Friday, July 22, 2011

'Curing' the Gay--and the Straight

okay, the bachmanns are slimes.  no problem with that.  and from what i've seen, the 'pray away the gay' pseudo-counselors are all homophobes.  further, studies show that you can't 'change' sexual preferences through any form of psychological therapy.  but...

every time the discussion comes up, i feel the appropriate anger at people trying to 'cure' others of something totally reasonable. and each time, there's the little piece of my mind that says, yes, but there's a third story somewhere that isn't being talked about.

what if you are a homosexual man or woman who really hates their attraction, who really wants to be straight, or at least not gay?  of course one instantly thinks that any such emotion must stem from self-hatred, which itself stems from the constant emotional battering of a heterosexist society.  certainly that is one likely scenario.

yet i still wonder if sexual preference might work the same way gender identification does: that is, some people might simply -- or not-so-simply---feel a strong alienation from what their bodies seem to be telling them they are.  we have come to realize that there are people who are genetically male or female and are so tormented in their gender that they have drastic surgery to transform themselves into the gender they deeply feel to be their real one.  might it not work with sexual attraction as well?

and if so, what we need is not only a rejection of the homophobic efforts to 'cure' people, but also to an effort to envision a decent, non-judgemental mode of helping people with these needs, as we have found models to help people with the process of transgendering.

one starting point might be to consider it a question of anyone who might wish to change sexual orientation. this means the assumption, given the great variety of human needs in every area, that some heterosexuals might truly need to be homosexual.  in the women's movement in the 70s, i knew straight women who wished they were gay--to an extent, i was one of them.  'to an extent' only because it didn't go deep enough for me to really explore it or pursue any possible means of changing my sexuality.  i know i was a little overly romantic about the logical extension of 'sisterhood is powerful' --since relationships with men were pretty ridiculous, relationships with women would be great [' one of your own kind, stick to your own kind'].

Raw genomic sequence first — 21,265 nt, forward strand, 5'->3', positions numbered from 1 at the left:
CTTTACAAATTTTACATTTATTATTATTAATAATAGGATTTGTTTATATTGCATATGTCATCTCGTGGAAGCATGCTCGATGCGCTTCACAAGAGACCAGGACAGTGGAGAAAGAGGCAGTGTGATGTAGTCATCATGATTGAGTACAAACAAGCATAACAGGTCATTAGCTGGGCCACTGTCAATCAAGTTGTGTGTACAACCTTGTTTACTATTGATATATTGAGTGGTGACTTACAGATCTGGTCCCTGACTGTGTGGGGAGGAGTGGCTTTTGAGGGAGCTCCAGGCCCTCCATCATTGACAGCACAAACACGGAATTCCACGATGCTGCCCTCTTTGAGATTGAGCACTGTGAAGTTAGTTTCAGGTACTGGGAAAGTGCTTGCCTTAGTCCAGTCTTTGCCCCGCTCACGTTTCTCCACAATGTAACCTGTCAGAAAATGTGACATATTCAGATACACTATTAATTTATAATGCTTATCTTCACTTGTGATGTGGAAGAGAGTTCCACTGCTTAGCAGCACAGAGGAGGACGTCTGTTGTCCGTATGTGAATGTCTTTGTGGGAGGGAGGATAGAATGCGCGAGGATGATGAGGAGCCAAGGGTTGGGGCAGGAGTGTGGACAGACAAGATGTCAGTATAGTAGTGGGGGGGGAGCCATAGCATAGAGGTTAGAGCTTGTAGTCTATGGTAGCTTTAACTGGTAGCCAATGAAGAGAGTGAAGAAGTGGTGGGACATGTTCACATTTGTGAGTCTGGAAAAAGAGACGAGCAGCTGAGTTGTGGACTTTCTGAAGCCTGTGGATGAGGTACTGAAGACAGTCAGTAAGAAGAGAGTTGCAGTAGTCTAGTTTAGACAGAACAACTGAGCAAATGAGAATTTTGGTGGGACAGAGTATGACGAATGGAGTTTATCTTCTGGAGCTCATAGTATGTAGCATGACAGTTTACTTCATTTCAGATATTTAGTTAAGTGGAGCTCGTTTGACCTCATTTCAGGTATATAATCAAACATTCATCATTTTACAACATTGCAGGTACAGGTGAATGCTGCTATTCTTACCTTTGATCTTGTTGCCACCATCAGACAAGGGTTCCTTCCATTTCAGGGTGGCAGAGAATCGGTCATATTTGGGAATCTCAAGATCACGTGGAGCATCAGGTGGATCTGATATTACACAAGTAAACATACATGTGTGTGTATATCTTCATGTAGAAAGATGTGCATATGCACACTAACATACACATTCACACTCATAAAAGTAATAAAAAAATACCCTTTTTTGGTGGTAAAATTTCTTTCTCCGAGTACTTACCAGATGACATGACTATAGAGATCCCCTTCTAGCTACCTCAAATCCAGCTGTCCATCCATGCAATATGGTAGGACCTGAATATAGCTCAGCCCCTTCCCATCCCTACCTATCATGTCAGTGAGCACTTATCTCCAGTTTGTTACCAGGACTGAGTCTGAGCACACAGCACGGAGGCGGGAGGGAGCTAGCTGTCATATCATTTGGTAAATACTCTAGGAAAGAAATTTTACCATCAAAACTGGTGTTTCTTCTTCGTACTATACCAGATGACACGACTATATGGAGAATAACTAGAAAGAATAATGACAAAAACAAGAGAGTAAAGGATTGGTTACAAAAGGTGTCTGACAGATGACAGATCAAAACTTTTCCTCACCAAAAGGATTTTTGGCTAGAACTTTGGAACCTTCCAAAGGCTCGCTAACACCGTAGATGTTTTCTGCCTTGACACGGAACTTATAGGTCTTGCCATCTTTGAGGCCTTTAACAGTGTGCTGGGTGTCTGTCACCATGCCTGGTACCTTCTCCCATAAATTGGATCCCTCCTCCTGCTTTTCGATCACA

not a little overly romantic, come to think of it--a lot overly romantic.   the more lesbian couples i knew, the more i saw the duh factor.  lesbian relationships were as varied as straight ones were, and women weren't always warm and fluffy with each other.  so my rose-colored yearning to be gay faded into a general disgruntlement and allowed me to grow into a nice curmudgeonly old spinster, as i'd wished to be when i was a kid.  then again, i saw the damage that so=-called 'political lesbians' could do to themselves and their newfound mates.  the ones who were able to change comfortably tended to already be bisexual, and it wasn't so much a change in orientation as a choice within an expansive orientation.  the others eventually went back to sleeping with the enemy.

but i know there were other women whose attraction to lesbianism was far stronger than mine, and perfectly real. they were attracted to lesbianism, but not to women.  looking back, it seems likely to me that there were more such women, and men in a comparable position, but with no vocabulary, no context, even to define what they felt.  and if that's the case, there must always have been such people. there must be such people now. and there must be people who are attracted to their own gender and yearn not to be, for reasons far too deep and complex to define away,  as homosexuality itself is too deep to define away; as transgender needs are too deep to define away.  i fear that if we don't somehow look to that possibility, expand our comprehension to include them, we leave them no resources but the bachmann types, and we leave the straight people who want to be gay with no resources at all, except perhaps confusion and hypocrisy.   those, of course, are always in abundant supply.  compassion, acceptance of complexity, the willingness to envision things beyond what we know or experience--they're a little harder to find.

No comments: